The Black and White landscape

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It is often found that black and white landscape photography is an alternative option when things do not go to plan. This maybe down to the weather conditions being overcast or that elusive sunrise not painting the sky with its pink, orange and magenta hues. This option mainly comes into consideration in the post processing stage with the mindset of trying a black and white edit before being discarded to the bin. Occasionally it works but what if we set out with the premise of purely shooting black and white?

Black and white landscape photography deserves its place in any good portfolio and it also warrants more respect than an after thought. I am guilty of this but I have also produced some good work with images where it was not my intention for the end result to be in mono. Success rates in black and white photography however would no doubt increase if we set our camera profile to monochromatic when shooting a colourless landscape.

Subjects are so important like they are when shooting in colour but in mono, we need to think of the contrast between the light and the dark areas. Subjects need to stand out whether that be light against a dark surround or vice versa. The subject has to be strong and play an important, dominant part of the composition. In this example below, from a recent session in the Lake District, Hardknott pass is the dominant subject. I painted in increased exposure of the pass and darkened the surrounding grassland to allow it to pop;

Hardknott Pass, Lake District

The path takes the eye on to the valley beyond and the surrounding fells. There is a good tonal range which is important in black and white photography. If I was to criticise the image, I would have preferred the path starting from the lower part rather than the right of the frame as this would have created a more pleasing leading line.

From an early part of the day, I set my intentions to shoot the landscape in black and white and I had processed the above image in my head, knowing exactly what I had in mind. High contrast subjects were important. Subjects that could be brought to life in post processing. During the day, I chose water, mountains against sky and meandering roads. The conditions that day were challenging to say the least in terms of the high winds but with very little direct light, I knew that a strong and dominant subject against a contrasting sky was important.

Another image from that day where I use the strong shapes of the landscape against the sky and a stream and pool of water against the grassland. As with the majority of my edits, I decrease the overall exposure using the tone curve and then apply local adjustments to the key elements of the image;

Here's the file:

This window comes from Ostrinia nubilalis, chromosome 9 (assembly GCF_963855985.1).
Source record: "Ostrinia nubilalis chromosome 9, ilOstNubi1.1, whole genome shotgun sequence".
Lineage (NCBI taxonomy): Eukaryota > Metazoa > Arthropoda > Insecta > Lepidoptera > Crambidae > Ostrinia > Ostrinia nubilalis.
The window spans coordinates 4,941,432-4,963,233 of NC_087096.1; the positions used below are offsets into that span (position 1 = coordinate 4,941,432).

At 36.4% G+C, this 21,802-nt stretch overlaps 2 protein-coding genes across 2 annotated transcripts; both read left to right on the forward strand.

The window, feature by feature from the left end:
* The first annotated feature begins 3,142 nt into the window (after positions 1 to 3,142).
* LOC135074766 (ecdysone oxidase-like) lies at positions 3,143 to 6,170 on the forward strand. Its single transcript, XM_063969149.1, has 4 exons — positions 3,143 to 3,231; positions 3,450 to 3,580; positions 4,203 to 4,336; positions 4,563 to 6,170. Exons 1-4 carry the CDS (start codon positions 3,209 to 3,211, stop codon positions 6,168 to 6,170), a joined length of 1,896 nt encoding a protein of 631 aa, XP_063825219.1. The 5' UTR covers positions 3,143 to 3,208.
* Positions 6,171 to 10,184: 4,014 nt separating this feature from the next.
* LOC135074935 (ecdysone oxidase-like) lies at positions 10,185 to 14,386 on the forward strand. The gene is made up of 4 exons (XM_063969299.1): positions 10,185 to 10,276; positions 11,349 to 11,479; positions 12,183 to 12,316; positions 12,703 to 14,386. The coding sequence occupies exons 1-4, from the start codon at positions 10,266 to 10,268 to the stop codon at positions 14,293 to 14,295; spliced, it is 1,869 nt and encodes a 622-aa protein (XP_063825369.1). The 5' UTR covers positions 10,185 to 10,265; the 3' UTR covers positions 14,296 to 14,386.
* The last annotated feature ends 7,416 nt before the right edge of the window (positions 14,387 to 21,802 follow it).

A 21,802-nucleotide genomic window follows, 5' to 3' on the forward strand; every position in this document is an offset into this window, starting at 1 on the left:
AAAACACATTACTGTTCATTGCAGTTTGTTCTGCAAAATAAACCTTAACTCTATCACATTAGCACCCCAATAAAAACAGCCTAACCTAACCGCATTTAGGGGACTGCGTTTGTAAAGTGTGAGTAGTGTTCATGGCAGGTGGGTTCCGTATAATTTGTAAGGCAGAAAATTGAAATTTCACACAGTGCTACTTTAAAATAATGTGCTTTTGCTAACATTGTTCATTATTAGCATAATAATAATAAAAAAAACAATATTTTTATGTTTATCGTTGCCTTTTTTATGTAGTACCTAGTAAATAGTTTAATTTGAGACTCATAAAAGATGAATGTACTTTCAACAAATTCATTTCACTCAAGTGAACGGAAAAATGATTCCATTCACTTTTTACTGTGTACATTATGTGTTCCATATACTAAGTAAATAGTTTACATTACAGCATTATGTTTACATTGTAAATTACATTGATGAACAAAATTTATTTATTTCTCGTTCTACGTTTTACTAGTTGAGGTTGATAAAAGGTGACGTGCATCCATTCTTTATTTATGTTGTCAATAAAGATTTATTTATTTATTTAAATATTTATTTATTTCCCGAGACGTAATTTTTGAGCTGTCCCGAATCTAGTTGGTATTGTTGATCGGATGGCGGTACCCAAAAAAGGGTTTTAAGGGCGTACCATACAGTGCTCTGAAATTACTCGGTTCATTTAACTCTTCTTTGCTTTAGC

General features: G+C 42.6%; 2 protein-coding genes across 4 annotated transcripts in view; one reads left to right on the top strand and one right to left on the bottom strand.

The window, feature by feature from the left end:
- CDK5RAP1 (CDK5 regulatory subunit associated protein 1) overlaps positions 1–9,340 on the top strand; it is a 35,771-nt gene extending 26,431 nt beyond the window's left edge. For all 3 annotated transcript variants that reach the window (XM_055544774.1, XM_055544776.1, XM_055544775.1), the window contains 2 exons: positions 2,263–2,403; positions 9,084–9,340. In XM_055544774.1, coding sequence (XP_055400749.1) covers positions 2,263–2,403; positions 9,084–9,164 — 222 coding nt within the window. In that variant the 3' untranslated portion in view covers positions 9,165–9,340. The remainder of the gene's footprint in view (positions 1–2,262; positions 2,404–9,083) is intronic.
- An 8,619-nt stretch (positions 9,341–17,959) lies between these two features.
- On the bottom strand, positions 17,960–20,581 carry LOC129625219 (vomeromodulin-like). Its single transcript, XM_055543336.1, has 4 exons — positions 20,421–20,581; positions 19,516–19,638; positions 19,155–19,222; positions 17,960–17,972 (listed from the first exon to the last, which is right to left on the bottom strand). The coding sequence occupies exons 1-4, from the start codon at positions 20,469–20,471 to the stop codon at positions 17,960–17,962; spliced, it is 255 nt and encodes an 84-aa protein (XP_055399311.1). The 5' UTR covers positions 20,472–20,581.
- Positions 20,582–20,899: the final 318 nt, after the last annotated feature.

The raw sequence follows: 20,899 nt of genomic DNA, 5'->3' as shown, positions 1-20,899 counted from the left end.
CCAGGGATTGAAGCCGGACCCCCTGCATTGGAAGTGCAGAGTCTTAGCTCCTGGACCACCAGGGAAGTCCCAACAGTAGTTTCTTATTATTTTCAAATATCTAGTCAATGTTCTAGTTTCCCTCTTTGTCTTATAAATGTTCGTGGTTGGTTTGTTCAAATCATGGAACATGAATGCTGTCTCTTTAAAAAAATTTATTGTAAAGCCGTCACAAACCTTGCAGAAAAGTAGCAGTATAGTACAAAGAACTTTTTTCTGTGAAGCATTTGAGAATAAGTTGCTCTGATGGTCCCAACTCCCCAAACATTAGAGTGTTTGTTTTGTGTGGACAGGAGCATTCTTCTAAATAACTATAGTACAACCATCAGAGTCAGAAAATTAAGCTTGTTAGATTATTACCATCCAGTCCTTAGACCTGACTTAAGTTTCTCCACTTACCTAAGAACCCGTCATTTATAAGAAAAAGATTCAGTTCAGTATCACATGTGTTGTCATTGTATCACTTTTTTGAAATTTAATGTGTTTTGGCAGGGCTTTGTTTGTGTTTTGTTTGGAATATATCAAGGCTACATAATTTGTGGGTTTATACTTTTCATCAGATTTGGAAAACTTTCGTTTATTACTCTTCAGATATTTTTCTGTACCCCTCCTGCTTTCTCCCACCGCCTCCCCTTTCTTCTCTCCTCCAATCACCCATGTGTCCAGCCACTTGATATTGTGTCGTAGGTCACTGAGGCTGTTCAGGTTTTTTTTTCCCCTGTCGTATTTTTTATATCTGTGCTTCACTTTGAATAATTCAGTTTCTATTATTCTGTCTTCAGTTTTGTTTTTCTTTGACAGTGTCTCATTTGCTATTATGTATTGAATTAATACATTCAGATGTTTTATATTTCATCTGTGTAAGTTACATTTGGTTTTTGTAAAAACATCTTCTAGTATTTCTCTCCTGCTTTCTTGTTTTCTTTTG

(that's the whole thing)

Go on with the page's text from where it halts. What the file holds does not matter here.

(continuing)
From Hardknott looking East, Lake District

Hardknott Pass is Englands steepest road and offers some very rewarding compositions I found if taken by foot. If driven then focus is more towards avoiding the car from falling off the face of the earth. This was my thoughts during my nerve racking first attempt a few years ago. I approached the pass from the Western side and to be honest on foot, it was only until I reached the highest point where the steepness and very acute angled hair pins came to life.

A good proportion of the main subject is also important. This maybe small with a large percentage of negative space or alternatively a larger proportion of the main subject with smaller elements in the frame. In this image, again the dominant feature was the pass with its meandering leading line which leads you up to the wonderful rocky crags of Border End. The image was helped with the atmospheric low cloud on the peaks;

Hardknott Pass and Broad End, Lake District

Editing black and white images is such an enjoyable process. It feels to me more liberating, free to push the sliders that bit more. The black and white landscape is a mysterious and timeless place and comes to life through a subtle application of dodging and burning, a good S curve, local adjustments and the occasional vignette. A good range of tones is paramount from the blacks, through to the greys and the whites, avoiding clipping.

Black and white landscape photography is often described as fine art, something that is recognisable but is separate from reality. An art piece rather than a record shot. I will continue to experiment, explore and enjoy this genre that no doubt will never lose its appeal to me. Visit my project work where I display a collection of black and white images set against a brief or a set of basic rules to follow for each shot.

You can also watch the video below of my challenging adventure;

4 thoughts on “The Black and White landscape

  1. Well said that black and white is too often ignored. I am guilty of that and have never actually set out with the idea of shooting strictly in black and white. I do sometimes “rescue” an image if the conditions are not right for color, and I have been relatively pleased with the results. I suppose I should consider black and white from the outset.

    1. Good Morning jeff. It only seems like yesterday that I spoke to you. Apologises for the delay in replying. Why don’t you have a go with editing some of the images you shot on yesterdays workshop in black and white and let me know how you get on. Take care and hope your journey back is a pleasurable one. Thank you

  2. As a landscape photographer I find that some landscapes work better than others in B&W. Often winter landscapes look monochrome before I even convert them so they often work well since they are already almost there! Nice examples and post!

    1. Thanks Denise. You are right. Often the choice of subject is critical in Black n White. Happy Shooting and thanks for your time

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